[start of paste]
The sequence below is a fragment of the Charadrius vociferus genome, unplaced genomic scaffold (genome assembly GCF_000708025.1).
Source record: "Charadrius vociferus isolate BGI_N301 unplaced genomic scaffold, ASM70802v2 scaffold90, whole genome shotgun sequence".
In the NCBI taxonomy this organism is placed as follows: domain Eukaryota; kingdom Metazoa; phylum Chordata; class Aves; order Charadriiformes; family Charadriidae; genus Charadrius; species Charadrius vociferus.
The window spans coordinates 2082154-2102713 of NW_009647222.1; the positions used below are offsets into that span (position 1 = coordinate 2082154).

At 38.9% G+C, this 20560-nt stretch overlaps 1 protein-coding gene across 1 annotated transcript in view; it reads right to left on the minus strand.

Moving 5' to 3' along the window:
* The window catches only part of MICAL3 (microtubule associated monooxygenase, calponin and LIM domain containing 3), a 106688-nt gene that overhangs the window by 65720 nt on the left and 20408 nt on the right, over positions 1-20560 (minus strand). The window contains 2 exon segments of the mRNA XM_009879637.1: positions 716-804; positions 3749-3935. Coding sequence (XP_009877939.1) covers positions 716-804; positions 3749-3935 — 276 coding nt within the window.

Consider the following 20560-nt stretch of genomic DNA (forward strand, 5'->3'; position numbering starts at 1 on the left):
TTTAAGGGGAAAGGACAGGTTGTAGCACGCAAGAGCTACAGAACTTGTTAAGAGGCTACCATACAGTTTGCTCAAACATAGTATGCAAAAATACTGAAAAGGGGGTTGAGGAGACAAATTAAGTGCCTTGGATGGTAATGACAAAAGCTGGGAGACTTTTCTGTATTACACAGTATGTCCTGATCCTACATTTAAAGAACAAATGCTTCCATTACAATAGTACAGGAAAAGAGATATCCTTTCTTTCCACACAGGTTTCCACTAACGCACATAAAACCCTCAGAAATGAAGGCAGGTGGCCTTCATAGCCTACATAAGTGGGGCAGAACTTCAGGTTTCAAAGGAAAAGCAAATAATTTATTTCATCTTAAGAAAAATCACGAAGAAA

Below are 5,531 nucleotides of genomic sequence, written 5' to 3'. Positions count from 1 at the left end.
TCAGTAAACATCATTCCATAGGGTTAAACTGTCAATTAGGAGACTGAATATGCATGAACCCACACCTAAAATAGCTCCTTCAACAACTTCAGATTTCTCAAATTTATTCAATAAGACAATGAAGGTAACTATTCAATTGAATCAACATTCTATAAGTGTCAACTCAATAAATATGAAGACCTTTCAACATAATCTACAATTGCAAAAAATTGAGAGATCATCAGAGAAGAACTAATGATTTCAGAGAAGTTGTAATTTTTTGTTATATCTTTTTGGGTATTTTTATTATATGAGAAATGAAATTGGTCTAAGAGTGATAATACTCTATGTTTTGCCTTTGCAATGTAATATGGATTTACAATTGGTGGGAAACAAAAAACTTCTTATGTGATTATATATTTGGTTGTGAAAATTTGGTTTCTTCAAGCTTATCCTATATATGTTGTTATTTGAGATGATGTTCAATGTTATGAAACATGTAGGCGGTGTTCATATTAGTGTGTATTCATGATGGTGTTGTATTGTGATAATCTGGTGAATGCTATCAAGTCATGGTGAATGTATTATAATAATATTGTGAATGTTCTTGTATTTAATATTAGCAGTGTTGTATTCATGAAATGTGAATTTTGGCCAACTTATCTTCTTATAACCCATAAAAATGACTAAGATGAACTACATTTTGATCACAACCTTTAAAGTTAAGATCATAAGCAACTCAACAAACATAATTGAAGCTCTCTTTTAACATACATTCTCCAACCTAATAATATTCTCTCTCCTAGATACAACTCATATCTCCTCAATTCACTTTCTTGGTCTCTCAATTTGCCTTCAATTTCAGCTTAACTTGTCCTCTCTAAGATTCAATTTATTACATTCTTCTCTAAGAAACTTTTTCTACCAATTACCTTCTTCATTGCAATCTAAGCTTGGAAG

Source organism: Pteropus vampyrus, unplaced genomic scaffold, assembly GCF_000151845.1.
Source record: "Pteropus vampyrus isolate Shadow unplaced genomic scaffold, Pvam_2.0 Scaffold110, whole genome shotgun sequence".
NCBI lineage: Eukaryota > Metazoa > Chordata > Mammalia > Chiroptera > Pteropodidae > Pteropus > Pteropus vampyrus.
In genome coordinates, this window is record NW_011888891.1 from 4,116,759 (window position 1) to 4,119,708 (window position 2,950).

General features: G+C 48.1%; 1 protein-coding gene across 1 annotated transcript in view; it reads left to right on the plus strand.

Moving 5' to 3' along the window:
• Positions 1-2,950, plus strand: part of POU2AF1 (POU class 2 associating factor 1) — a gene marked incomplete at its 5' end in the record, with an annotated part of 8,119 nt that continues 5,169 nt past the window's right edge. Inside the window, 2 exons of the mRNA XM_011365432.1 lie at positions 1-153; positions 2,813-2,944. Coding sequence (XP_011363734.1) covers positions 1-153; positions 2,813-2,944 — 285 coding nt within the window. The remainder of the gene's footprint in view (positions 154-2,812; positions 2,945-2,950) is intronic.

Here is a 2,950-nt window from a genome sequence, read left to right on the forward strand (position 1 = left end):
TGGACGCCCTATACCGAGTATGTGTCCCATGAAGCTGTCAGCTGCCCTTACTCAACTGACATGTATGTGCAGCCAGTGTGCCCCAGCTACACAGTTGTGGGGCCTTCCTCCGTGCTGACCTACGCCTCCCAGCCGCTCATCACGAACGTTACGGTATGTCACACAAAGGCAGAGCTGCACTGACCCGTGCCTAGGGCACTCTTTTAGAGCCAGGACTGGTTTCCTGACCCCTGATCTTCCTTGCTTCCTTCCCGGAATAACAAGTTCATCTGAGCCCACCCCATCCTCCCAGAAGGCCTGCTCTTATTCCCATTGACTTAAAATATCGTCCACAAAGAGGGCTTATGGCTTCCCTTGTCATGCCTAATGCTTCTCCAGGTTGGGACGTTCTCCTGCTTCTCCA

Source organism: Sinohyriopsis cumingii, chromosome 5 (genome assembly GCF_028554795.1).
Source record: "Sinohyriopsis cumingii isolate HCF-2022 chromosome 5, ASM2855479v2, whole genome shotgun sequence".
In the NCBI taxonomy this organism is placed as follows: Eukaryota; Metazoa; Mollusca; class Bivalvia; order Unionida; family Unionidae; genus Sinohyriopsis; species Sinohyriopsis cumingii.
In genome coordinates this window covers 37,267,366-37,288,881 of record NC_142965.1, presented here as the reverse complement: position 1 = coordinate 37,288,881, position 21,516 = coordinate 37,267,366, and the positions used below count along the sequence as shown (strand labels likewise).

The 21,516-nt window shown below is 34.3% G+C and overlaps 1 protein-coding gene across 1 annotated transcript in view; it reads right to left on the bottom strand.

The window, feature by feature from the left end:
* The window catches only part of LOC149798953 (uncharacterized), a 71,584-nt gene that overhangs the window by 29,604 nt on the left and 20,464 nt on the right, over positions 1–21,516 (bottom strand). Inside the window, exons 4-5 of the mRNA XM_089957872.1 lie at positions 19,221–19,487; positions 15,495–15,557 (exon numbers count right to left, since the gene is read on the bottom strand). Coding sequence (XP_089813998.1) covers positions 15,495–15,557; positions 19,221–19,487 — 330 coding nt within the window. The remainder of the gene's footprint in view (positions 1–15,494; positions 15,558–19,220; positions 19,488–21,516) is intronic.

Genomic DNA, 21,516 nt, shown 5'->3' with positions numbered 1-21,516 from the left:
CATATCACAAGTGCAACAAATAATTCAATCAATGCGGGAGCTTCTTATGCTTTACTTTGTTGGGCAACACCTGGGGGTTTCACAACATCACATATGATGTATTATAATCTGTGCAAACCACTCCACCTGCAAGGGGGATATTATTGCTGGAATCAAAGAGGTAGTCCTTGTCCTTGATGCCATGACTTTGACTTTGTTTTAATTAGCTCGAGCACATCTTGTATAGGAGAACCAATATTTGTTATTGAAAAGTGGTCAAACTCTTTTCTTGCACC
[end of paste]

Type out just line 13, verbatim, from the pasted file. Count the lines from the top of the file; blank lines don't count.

Source record: "Pteropus vampyrus isolate Shadow unplaced genomic scaffold, Pvam_2.0 Scaffold110, whole genome shotgun sequence".